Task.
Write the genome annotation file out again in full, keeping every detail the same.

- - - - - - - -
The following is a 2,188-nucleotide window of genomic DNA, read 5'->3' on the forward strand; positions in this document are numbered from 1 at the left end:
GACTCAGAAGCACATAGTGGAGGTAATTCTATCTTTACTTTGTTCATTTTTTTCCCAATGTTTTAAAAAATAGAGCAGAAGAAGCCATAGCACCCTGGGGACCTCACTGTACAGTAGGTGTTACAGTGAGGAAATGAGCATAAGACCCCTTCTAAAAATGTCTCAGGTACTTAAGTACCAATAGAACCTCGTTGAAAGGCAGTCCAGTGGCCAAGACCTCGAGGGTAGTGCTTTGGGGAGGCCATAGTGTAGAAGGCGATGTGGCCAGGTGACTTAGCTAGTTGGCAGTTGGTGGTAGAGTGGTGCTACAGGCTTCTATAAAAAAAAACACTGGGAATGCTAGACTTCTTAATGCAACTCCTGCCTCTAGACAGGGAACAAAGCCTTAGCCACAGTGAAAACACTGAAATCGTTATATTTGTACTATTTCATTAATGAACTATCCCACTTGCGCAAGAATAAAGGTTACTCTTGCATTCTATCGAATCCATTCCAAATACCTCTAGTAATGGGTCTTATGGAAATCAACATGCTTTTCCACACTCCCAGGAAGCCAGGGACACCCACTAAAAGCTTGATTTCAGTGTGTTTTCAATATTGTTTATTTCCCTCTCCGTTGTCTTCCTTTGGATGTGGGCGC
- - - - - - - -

The following is a 2,188-nucleotide window of genomic DNA, read 5'->3' on the forward strand; positions in this document are numbered from 1 at the left end:
GACTCAGAAGCACATAGTGGAGGTAATTCTATCTTTACTTTGTTCATTTTTTTCCCAATGTTTTAAAAAATAGAGCAGAAGAAGCCATAGCACCCTGGGGACCTCACTGTACAGTAGGTGTTACAGTGAGGAAATGAGCATAAGACCCCTTCTAAAAATGTCTCAGGTACTTAAGTACCAATAGAACCTCGTTGAAAGGCAGTCCAGTGGCCAAGACCTCGAGGGTAGTGCTTTGGGGAGGCCATAGTGTAGAAGGCGATGTGGCCAGGTGACTTAGCTAGTTGGCAGTTGGTGGTAGAGTGGTGCTACAGGCTTCTATAAAAAAAAACACTGGGAATGCTAGACTTCTTAATGCAACTCCTGCCTCTAGACAGGGAACAAAGCCTTAGCCACAGTGAAAACACTGAAATCGTTATATTTGTACTATTTCATTAATGAACTATCCCACTTGCGCAAGAATAAAGGTTACTCTTGCATTCTATCGAATCCATTCCAAATACCTCTAGTAATGGGTCTTATGGAAATCAACATGCTTTTCCACACTCCCAGGAAGCCAGGGACACCCACTAAAAGCTTGATTTCAGTGTGTTTTCAATATTGTTTATTTCCCTCTCCGTTGTCTTCCTTTGGATGTGGGCGC